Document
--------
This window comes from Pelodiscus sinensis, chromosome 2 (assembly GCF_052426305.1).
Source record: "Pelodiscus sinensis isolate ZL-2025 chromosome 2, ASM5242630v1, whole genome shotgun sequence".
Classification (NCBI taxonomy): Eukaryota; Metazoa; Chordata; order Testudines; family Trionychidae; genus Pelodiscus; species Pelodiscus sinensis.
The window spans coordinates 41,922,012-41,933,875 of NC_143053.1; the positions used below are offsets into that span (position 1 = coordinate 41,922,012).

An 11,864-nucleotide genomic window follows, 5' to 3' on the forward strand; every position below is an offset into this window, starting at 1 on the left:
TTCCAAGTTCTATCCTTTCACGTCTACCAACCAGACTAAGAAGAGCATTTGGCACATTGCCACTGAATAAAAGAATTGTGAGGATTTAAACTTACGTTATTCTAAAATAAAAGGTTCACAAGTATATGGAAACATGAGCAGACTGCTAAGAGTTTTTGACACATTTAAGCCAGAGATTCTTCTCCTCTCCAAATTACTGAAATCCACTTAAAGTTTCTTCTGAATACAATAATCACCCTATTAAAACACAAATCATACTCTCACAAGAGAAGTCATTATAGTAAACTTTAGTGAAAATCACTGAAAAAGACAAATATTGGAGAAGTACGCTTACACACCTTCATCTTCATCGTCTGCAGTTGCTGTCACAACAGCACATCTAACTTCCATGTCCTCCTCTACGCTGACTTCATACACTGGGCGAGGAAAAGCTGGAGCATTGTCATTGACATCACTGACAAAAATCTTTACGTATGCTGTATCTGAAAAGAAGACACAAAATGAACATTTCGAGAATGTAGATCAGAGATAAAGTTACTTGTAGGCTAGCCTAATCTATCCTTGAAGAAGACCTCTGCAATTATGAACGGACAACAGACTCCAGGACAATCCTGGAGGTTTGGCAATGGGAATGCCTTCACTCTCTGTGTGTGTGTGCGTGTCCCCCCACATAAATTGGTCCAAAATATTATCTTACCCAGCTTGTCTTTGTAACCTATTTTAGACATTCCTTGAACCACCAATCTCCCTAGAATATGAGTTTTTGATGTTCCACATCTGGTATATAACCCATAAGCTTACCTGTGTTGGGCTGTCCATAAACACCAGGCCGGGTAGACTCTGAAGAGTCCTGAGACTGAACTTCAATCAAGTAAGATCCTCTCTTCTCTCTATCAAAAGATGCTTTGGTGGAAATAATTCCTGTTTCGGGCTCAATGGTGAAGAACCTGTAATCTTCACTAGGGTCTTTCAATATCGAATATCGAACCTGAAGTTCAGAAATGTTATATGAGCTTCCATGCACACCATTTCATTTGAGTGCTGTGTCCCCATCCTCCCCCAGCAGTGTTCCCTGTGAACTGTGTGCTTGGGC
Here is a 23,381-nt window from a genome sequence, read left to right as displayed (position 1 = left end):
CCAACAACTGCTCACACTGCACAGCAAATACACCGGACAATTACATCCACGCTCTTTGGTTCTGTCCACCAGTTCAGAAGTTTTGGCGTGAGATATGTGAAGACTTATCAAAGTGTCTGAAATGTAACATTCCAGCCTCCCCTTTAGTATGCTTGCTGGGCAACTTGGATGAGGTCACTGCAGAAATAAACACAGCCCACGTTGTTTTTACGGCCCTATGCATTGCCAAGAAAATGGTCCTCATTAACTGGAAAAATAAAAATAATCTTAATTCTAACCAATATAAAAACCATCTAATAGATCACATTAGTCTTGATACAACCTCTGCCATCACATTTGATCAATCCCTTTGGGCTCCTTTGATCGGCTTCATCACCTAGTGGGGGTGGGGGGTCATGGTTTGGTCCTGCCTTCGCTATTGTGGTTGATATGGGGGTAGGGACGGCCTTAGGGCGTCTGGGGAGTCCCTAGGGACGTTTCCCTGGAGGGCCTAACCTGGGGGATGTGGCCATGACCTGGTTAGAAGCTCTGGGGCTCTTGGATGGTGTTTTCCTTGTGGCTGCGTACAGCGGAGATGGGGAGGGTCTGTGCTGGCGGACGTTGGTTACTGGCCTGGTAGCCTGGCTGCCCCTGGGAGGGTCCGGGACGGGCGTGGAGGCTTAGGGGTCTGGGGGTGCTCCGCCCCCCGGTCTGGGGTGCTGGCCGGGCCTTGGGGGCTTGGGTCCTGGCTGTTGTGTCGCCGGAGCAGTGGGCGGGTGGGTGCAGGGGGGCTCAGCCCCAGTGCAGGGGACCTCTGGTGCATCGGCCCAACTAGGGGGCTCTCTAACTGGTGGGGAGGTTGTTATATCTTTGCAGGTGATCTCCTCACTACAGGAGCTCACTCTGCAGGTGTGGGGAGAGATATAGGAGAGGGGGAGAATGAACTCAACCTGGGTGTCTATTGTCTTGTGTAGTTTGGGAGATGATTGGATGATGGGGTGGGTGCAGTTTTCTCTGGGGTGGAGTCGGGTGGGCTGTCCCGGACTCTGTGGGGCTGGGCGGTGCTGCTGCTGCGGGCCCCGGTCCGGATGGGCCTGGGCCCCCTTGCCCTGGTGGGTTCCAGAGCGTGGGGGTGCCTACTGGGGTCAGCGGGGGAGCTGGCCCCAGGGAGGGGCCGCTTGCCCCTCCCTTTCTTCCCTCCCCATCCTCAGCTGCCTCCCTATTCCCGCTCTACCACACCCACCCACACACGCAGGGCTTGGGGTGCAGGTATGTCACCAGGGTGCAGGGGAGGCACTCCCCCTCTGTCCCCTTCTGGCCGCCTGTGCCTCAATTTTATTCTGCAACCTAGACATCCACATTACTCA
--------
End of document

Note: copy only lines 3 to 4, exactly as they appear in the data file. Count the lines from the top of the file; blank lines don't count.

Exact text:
Classification (NCBI taxonomy): Eukaryota; Metazoa; Chordata; order Testudines; family Trionychidae; genus Pelodiscus; species Pelodiscus sinensis.
The window spans coordinates 41,922,012-41,933,875 of NC_143053.1; the positions used below are offsets into that span (position 1 = coordinate 41,922,012).